In the grand scheme of things, 10 years doesn’t seem that long.
But when it comes to coaching at one program for 10 years, it’s huge. So when Paul Johnson leads his Georgia Tech team onto the field for the season opener against Tennessee on Monday, he’ll do so as one of the longest-tenured active college coaches.
It didn’t used to be that way. Coaches — especially good ones — seemingly would stay forever. It is definitely true at Georgia Tech, where John Heisman served 16 years, William Alexander served 25 and Bobby Dodd enjoyed a 22-year run.
“At times it’s gone by really fast, and at times it’s been slow,” Johnson said. “Ten years is a long time to be anywhere. In this profession, it’s a long time. I’m excited to be here for a 10th season, and I’m looking forward to getting started.”
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Since Dodd’s departure, the job had been held by eight men, none of them staying more than seven seasons. Johnson arrived in 2008 and will begin his 10th season on the job Monday.
Johnson is the longest-tenured coach in the ACC, an honor he holds by a few weeks over Duke’s David Cutcliffe. The only FBS head coaches who have served longer at their current jobs are Kirk Ferentz at Iowa (hired 1999), Gary Patterson at TCU (2000), Kyle Whittingham at Utah (2004), Frank Solich at Ohio (2004), Mike Gundy at Oklahoma State (2005), Rick Stockstill at Middle Tennessee State (2005), Pat Fitzgerald Northwestern (2006), Mark Dantonio at Michigan State (2006), Troy Calhoun at Air Force (2006), Nick Saban at Alabama (2007), David Bailiff at Rice (2007) and Bobby Wilder at Old Dominion (2007).
“It’s a lot different than it was when I first started in about every way possible,” Johnson said. “From the athletes involved to the media attention to the compensation. It’s all different. It changes gradually, so you have to be able to adjust as you go through.”
Johnson has been through a few highs and lows the past 10 years. There were a couple of Orange Bowl appearances, three appearances in the ACC championship game and three wins over the Georgia Bulldogs. There have also been down times — a 6-7 season in 2010 and the 3-9 season from 2015. Through it all, Johnson said he never felt threatened.
“Believe it or not, nobody was ever on me,” Johnson said. “I never had anybody in the administration come to me and say, ‘You need to do this,’ or ‘You need to do that.’ Two years ago was an enigma. Anybody that was paying attention realized all those injuries, and it was a freak deal, and you have those sometimes.”
The players don’t often work with Johnson — they spend most of the time with their position coaches — but they appreciate him.
“Coach Johnson is just an old-school, hard-nosed coach, and he wins games,” senior Lance Austin said. “You can’t ever go against that.”
Senior defensive end KeShun Freeman said, “Ten years, that says a lot about him. People say, triple-option this, triple-option that, but Coach Johnson knows the game. He’s had some great seasons. We respect him, and we know he knows the game. It’s great having a coach who’s been here so long.”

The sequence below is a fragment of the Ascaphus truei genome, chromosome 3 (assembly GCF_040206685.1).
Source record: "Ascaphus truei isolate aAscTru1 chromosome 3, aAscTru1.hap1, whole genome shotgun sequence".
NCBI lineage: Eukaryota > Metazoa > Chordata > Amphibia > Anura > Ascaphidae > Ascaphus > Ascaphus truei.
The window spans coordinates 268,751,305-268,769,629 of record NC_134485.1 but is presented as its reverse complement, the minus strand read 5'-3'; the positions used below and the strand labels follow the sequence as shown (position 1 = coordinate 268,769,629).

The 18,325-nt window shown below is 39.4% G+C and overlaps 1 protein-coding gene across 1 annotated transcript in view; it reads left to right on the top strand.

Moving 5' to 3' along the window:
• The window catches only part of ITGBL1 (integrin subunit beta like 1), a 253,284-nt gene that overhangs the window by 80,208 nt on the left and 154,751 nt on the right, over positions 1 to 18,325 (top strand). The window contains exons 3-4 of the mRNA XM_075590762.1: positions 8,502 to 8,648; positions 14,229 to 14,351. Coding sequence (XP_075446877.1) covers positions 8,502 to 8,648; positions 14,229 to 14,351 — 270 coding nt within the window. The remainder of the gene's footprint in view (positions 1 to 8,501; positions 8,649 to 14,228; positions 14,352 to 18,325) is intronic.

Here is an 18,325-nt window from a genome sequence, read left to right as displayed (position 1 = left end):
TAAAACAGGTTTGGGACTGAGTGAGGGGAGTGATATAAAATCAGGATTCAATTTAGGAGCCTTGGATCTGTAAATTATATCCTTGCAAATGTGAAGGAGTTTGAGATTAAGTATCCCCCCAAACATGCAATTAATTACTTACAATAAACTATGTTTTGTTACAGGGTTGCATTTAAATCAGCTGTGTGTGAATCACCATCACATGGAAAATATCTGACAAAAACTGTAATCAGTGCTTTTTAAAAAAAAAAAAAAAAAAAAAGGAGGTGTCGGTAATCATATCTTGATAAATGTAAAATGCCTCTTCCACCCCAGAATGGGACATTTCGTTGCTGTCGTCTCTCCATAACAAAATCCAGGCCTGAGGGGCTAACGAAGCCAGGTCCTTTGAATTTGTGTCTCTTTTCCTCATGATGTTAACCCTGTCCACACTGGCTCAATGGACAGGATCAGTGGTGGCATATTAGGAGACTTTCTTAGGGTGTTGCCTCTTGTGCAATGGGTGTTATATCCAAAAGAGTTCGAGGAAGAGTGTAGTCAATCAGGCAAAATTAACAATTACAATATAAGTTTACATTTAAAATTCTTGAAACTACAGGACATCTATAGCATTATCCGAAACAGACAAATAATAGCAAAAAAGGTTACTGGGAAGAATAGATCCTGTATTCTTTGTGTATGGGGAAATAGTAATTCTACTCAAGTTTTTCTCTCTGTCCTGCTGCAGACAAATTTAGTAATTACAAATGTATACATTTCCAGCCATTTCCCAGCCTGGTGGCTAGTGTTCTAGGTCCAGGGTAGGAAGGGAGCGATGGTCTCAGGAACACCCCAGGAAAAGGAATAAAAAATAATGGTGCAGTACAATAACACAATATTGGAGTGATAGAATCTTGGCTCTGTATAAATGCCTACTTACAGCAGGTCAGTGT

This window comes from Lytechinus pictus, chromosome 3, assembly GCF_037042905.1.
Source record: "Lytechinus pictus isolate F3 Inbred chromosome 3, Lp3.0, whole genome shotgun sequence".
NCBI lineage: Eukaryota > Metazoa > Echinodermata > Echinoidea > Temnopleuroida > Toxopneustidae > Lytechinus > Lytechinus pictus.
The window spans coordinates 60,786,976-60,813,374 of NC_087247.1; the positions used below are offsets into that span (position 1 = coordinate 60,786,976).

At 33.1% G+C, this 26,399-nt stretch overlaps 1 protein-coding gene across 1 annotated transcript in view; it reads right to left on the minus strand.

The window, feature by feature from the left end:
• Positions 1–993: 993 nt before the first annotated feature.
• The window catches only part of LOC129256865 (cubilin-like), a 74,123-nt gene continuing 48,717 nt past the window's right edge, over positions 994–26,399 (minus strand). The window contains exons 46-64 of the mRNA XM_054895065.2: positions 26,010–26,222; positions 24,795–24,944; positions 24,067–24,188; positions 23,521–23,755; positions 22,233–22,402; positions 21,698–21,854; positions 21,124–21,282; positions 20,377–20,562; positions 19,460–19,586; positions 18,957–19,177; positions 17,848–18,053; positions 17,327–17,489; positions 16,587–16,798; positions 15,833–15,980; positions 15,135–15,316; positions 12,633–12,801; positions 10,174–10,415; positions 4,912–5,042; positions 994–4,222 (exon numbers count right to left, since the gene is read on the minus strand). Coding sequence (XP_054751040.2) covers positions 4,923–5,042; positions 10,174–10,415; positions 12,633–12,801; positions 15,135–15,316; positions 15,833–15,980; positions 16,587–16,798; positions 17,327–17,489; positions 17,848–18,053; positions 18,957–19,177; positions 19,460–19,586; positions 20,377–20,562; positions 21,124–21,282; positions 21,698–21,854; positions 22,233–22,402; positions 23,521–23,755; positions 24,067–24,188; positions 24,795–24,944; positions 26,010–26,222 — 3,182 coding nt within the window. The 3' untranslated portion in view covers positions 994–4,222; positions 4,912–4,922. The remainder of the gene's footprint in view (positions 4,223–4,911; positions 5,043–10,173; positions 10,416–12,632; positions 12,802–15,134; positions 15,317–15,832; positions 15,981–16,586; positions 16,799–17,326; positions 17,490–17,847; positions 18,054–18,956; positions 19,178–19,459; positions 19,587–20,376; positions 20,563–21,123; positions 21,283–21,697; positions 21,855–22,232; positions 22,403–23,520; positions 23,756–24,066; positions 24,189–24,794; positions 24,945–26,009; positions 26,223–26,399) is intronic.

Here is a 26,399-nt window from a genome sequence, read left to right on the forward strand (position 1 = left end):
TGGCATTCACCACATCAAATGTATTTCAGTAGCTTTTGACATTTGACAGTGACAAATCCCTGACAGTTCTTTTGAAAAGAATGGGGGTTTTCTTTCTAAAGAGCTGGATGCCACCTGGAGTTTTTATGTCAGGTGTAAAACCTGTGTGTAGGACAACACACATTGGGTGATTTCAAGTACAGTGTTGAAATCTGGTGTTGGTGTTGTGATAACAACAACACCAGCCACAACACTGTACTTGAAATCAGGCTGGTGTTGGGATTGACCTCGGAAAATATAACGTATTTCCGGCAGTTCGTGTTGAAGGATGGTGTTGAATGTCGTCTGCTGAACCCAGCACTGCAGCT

Johnson continues to march to his own beat. He has grown weary of defending his offense, which has won national championships at Georgia Southern and plenty of games at Navy and Georgia Tech. It may not be sexy, but it usually gets results. His teams have won 177 games in his 20 seasons as head coach, and he’s 70-48 at Georgia Tech.
“I wonder if I coached 59 years if I’d ever have to quit answering questions about the offense,” Johnson said before the season began.
Under Johnson’s watch, Georgia Tech has had four different nine-win seasons, including last year. Between 1966 and Johnson’s arrival, the program fielded only six nine-win teams.
“I want to frame this the right way, but people outside our program appreciate our program better than people inside our program,” he said. “We’ve had nine years, and we’ve been in the ACC championship three times. You can go back a long time and see when Georgia Tech won an ACC championship. It’s not like they were winning that thing every year.
“There’s a lot of revisionist history that goes on about when this guy here or that guy was here, and when I leave it will be the same. We’ll be much better after I leave than probably when I was here. That’s just the nature of the beast. But if you look, I don’t think we have to apologize for what we’ve done the last 10 years. I think it’s pretty good.”
Johnson said the perception of the program all depends on what happens on game day. That was the case when he took over at Georgia Southern, and it has been so since he took over at Georgia Tech. Win and the coach is a genius. Lose and the coach is a moron.
“It’s the nature of the thing that you’re as good as last week,” Johnson said. “Everybody is entitled to win on Saturday. I used to joke at Georgia Southern, it’s all good until you lose one. Then you forget everything you knew, and you’re not very smart, and people have caught up with you, and they have the blueprint. You get all those things.”
Not that Johnson really feels the pressure. He’s an ultra-competitive coach. No one wants to win more than him. He doesn’t need anyone holding his feet to the fire.
“I’m pretty competitive, and I love to win,” he said. “If I’m not winning, I’m usually miserable, and everybody around me is. A lot of time people say this guy’s on the hot seat or that guy’s on the hotseat. Hey, everybody’s on the hot seat. It’s the nature of the profession.”
Georgia Tech vs. Tennessee
8 p.m., Monday